Montclair State Launches Online Certificate in K-12 Computer Science Teaching - Montclaire News

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Montclair State Launches Online Certificate in K-12 Computer Science Teaching - Montclaire News Montclair State Launches Online Certificate in K-12 Computer Science Teaching - Montclaire News Teaching History Graduate Certificate - Northwestern College Live Updates: Latest News on Coronavirus and Higher Education - Inside Higher Ed Montclair State Launches Online Certificate in K-12 Computer Science Teaching - Montclaire News Posted: 17 Nov 2020 12:00 AM PST November 17, 2020 Program joins certificate in Virtual Learning for Students with Disabilities as offerings empowering teachers Posted in: Education Montclair State's graduate certificate in K-12 Computer Science Teaching will launch during the spring 2021 semester. The College of Education and Human Services at Montclair State University will launch an online graduate certificate program in K-12 Computer Science Teaching for the upcoming spring 2021

May 4 Memories: Shootings sparked career in law enforcement, CIA - Akron Beacon Journal

May 4 is my birthday, and in 1970, I was turning 20 years old. I was a sophomore at Mount Union College with aspirations of becoming a sportswriter. Politics was just about the furthest thing from my mind. While I’d seen in the news about some of the unrest ongoing in Kent, I hadn’t paid a whole lot of attention to it. I was a carefree, 20-year-old college kid who wasn’t into any of that. Then, all at once, it changed.

I didn’t know it then, but that volley of shots at Kent State literally served as the seminal moment of my life. Prior to the May 4th shootings at Kent State, I hadn’t a political bone in my body. But my visceral reaction to the shootings took me in an entirely different direction.

On May 5, the protests flared out to colleges around the country. I was sunning myself on the roof of my frat house after a heavy birthday party night at Mount, when I witnessed the American flag unceremoniously coming down the quad’s flagpole.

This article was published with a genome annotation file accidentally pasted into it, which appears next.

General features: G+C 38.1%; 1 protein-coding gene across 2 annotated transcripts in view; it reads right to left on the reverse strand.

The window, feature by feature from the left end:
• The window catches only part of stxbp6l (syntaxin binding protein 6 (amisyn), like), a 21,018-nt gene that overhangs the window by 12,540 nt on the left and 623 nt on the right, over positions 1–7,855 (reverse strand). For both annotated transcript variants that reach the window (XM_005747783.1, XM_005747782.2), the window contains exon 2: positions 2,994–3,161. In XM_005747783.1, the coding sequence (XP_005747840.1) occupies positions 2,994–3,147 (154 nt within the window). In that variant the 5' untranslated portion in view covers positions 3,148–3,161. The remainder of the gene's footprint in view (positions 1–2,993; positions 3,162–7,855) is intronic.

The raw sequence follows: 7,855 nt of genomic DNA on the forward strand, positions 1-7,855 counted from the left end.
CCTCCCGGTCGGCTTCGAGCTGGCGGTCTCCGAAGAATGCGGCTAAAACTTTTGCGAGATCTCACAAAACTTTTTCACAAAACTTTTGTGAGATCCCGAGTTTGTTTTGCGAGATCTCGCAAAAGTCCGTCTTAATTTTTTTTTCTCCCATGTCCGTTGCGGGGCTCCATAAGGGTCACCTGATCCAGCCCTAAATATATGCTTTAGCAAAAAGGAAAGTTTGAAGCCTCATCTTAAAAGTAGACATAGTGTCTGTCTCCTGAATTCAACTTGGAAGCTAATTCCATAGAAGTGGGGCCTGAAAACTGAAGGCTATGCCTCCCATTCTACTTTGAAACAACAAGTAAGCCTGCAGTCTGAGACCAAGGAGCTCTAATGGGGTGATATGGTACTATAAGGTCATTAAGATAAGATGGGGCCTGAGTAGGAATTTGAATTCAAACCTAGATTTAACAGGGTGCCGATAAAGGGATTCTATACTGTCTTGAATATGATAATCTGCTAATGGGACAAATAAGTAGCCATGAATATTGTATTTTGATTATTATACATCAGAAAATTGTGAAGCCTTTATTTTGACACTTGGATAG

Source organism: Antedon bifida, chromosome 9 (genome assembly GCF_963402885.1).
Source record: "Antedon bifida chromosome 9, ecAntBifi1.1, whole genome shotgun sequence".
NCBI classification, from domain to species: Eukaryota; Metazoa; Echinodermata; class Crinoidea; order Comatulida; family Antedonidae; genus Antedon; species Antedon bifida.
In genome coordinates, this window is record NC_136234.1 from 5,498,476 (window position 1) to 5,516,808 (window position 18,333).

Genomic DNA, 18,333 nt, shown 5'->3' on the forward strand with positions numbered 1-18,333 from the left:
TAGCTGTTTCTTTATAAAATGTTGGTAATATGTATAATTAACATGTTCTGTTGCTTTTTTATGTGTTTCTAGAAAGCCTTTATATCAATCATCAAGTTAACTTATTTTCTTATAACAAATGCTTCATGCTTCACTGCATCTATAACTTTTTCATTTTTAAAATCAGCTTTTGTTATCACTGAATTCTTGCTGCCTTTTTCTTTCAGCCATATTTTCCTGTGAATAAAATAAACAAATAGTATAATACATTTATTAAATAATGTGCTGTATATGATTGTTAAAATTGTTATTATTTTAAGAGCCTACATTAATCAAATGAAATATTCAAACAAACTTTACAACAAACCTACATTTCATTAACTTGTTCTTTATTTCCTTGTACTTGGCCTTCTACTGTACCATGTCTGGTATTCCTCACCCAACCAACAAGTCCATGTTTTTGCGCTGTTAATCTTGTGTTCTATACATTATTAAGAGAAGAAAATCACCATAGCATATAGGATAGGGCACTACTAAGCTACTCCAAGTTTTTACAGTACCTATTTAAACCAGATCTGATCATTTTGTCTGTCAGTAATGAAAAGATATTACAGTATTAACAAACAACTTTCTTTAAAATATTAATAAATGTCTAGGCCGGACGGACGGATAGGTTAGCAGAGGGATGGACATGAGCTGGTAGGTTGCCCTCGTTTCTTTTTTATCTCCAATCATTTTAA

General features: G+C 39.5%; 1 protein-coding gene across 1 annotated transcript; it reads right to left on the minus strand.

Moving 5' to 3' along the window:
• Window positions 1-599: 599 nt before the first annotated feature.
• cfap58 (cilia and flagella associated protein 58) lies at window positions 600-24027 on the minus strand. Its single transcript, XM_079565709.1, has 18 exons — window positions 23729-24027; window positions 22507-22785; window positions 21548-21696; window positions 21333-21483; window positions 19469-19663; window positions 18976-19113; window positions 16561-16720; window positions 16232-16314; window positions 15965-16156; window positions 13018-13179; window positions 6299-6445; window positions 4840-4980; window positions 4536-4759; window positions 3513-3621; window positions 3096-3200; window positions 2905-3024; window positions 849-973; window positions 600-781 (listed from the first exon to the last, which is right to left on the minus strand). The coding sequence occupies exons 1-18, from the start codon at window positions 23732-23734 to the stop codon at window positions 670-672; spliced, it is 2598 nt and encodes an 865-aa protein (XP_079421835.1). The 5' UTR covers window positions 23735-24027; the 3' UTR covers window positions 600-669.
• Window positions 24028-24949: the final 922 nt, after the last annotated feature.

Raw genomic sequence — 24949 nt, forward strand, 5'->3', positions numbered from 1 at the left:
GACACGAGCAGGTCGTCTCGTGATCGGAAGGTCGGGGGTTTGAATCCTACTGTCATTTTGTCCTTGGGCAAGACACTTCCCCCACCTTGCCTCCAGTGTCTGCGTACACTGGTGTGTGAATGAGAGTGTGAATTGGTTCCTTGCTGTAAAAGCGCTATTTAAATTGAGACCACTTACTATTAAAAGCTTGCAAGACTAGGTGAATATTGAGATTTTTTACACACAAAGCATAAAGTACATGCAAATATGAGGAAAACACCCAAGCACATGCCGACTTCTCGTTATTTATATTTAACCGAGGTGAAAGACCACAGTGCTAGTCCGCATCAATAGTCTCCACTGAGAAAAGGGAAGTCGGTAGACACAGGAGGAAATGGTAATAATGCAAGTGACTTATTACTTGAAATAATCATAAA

A switch flipped for me. I became vehemently opposed to the “Left,” and the “counterculture” types who were radically rebelling in defiance of authority. To my core, I realized that within my principled inner compass, I was everything they weren’t. My journalistic aspirations evaporated and what beckoned inside was a career in law enforcement and/or national security.

Looking back, the travesty that was “Kent State” was clearly a life-changing moment for me. Unlike the vast majority of those my age at the time, however, it didn’t send me marching off in protest. To the contrary, for me it launched a trilogy of thematic career stops — first as a Columbus police officer; next, as a member of Henry Kissinger’s personal protection detail; and then, serving 30 years as a careerist with, and retiring from, the Central Intelligence Agency.

It’s coming up on 50 years since that fateful day at Kent State. I’m a long way from being that clueless 20-year-old college kid.

Now 70, and comfortably retired back in Akron, in hindsight and with the full benefit of all that I’ve experienced and learned throughout such a uniquely long and winding road, I no less remain a staunch advocate of the basic “rule of law,” and believe strongly that those colleagues with whom I am proud to have served in both law enforcement and at the Agency, made a positive difference in the lives of others and for this country.

One point, however, I have come to realize today that life is grayer than I ever imagined as a 20-year-old. So much so that I now look upon that horrible day’s tragic events through a completely different lens, starting with my changed views of the Vietnam War. What a tragedy.

Bill Fairweather, Akron



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